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What are the Different Types of Plyometric Jumps?

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  • Written By: Dan Cavallari
  • Edited By: Bronwyn Harris
  • Last Modified Date: 30 November 2016
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Plyometric jumps are designed to build explosive power and quickness, so the jumps themselves can be high impact, creating a strenuous workout. One should consult a trainer before attempting such exercises, or at the very least be in strong physical strength at the onset of the workout. The series of plyometric jumps require balance and coordination to be done correctly. Some jumps include squat jumps, diagonal obstacle jumps, single leg hops, and tuck jumps.

The squat jump is a staple of a workout that includes plyometric jumps. Start by doing a normal squat, with the feet positioned about hip-width apart. With the knees bent and the back straight, hold the squat for a moment, then jump straight up as explosively and quickly as possible. Upon landing, bend the knees immediately and go back down into a squatting position. Repeating this motion several times will help build quickness and explosive power in the legs. To start, try ten repetitions of the exercise, then rest.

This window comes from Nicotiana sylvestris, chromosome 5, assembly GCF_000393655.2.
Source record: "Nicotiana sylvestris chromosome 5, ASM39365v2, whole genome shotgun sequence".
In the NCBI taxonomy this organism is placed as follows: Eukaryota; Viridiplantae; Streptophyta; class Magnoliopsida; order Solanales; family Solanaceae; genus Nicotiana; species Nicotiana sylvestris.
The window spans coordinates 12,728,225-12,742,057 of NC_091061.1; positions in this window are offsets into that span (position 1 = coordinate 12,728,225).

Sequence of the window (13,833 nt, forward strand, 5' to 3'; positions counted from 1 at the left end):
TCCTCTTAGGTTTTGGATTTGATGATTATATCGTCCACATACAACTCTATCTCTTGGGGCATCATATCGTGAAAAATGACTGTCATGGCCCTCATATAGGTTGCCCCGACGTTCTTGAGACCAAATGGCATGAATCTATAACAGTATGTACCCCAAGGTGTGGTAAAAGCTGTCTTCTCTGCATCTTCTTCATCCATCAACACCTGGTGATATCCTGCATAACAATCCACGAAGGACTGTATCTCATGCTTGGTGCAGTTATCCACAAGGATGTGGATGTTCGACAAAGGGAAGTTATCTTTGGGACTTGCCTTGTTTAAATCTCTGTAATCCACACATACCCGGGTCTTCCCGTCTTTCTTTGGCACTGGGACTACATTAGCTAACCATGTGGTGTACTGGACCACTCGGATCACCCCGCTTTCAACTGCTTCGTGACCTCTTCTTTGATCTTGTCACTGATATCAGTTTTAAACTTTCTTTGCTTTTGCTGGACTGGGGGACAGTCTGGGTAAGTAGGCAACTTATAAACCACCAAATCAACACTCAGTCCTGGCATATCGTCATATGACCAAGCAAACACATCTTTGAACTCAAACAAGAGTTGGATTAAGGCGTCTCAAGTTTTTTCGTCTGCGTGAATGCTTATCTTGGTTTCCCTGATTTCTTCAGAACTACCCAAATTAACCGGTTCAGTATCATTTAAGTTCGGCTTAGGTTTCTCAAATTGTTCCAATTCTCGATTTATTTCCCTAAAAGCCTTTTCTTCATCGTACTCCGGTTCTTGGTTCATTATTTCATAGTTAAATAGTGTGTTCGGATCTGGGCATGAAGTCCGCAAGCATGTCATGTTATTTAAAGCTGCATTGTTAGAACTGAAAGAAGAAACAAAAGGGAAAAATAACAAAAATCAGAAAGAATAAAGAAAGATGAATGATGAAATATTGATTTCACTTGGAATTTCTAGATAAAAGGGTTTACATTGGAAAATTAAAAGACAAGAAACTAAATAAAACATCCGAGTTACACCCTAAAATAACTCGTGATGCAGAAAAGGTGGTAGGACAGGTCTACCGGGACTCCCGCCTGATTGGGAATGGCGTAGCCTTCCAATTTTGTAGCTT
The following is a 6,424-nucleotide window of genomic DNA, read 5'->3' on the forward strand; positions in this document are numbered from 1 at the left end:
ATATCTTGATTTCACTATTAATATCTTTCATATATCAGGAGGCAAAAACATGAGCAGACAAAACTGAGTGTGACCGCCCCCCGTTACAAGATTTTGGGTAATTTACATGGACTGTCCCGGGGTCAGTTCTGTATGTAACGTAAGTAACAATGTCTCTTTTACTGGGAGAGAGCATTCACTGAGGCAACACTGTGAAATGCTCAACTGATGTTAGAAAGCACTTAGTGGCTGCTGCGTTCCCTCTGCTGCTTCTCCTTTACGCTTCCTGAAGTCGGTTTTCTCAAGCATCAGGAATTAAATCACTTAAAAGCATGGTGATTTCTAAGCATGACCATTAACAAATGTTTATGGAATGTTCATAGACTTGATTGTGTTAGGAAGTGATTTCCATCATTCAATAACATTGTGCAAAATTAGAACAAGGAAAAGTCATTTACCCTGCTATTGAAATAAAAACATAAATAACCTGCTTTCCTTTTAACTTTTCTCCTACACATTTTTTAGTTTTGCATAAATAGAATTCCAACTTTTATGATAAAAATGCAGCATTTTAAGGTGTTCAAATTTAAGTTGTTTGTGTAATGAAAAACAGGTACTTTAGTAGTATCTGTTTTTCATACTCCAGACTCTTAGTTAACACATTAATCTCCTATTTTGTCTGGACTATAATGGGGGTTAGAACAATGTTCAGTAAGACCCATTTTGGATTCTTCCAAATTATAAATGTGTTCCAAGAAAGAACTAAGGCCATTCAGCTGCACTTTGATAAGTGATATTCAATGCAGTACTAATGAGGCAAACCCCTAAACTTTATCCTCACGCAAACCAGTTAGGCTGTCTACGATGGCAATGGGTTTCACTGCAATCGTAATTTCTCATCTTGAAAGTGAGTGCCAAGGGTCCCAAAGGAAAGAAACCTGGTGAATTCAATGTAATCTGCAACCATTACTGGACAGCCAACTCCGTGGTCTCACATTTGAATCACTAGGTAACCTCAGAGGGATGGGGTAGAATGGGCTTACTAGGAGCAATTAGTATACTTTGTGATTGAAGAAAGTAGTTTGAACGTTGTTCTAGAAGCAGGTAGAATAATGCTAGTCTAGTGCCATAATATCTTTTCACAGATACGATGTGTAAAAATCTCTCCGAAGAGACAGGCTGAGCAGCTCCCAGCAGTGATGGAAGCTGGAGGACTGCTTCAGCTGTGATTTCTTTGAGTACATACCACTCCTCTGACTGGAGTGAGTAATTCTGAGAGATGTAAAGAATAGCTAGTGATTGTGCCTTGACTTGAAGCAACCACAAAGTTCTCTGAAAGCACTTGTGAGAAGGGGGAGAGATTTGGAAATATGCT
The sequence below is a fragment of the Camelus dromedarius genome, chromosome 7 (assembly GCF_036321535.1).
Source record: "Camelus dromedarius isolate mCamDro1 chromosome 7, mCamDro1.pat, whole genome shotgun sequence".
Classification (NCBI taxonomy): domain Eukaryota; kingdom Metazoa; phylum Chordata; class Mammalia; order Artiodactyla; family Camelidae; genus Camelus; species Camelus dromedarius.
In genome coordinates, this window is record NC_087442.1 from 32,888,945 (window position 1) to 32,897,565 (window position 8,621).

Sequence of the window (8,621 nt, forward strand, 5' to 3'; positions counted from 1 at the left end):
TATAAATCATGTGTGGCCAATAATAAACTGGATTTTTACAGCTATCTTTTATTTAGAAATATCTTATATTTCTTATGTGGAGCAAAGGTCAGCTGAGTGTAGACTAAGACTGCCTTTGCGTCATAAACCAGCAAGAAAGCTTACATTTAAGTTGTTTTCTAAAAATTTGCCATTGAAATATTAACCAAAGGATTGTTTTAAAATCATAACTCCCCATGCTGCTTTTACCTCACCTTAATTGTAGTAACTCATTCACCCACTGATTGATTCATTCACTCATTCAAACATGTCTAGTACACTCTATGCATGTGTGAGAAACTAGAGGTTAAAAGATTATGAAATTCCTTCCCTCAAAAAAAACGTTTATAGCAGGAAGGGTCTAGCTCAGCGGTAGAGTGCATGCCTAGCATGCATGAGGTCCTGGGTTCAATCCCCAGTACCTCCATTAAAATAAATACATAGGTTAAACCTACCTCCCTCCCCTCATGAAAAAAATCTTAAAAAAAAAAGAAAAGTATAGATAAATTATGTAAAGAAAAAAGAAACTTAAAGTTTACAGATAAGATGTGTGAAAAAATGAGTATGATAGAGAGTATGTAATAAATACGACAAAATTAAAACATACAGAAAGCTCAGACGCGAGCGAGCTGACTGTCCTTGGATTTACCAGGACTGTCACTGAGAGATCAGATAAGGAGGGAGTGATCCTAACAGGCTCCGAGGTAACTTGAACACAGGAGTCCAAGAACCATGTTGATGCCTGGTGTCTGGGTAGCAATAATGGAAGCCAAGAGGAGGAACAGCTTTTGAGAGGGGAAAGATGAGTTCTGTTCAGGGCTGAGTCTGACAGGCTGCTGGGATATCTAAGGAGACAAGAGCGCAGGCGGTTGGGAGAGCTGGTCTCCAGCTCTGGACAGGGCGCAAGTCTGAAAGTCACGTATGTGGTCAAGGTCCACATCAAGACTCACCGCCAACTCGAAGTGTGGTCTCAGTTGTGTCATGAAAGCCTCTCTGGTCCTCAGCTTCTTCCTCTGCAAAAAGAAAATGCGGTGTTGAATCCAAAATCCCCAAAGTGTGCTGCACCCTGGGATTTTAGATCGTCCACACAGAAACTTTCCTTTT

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The tuck jump is another good plyometric jumps exercise to add to a workout. Begin by standing with the feet hip width apart. Bend the knees slightly and be sure to keep the back straight. Extend the arms out straight in front of the body and drop down into a squatting position, maintaining balance and a straight back. Then explode upward into a jump, maintaining the straight arm position. As the jump progresses, quickly and explosively bring the legs upward so the knees come up toward the chest. The top of the thighs should come in contact with the torso in order to do a proper tuck jump. When descending from the jump, be sure to get the legs down to absorb the landing, ensuring the knees stay slightly bent to avoid injury.

The diagonal obstacle plyometric jumps are a more advanced jump that requires good balance and physical fitness. Begin by setting up a series of benches or cones that reach about mid-shin height. The obstacles should be in line with each other but spaced out evenly. Standing next to the first obstacle with the feet hip-width apart, squat slightly by bending at the knees and keeping the back straight. Then jump diagonally over the obstacle, landing evenly on both feet on the other side. Repeat the motion over the series of obstacles. A variation of this exercise is the one-legged diagonal obstacle jump, in which one should start on one foot on one side of the obstacle, then jump over the obstacle and land on the opposite foot.

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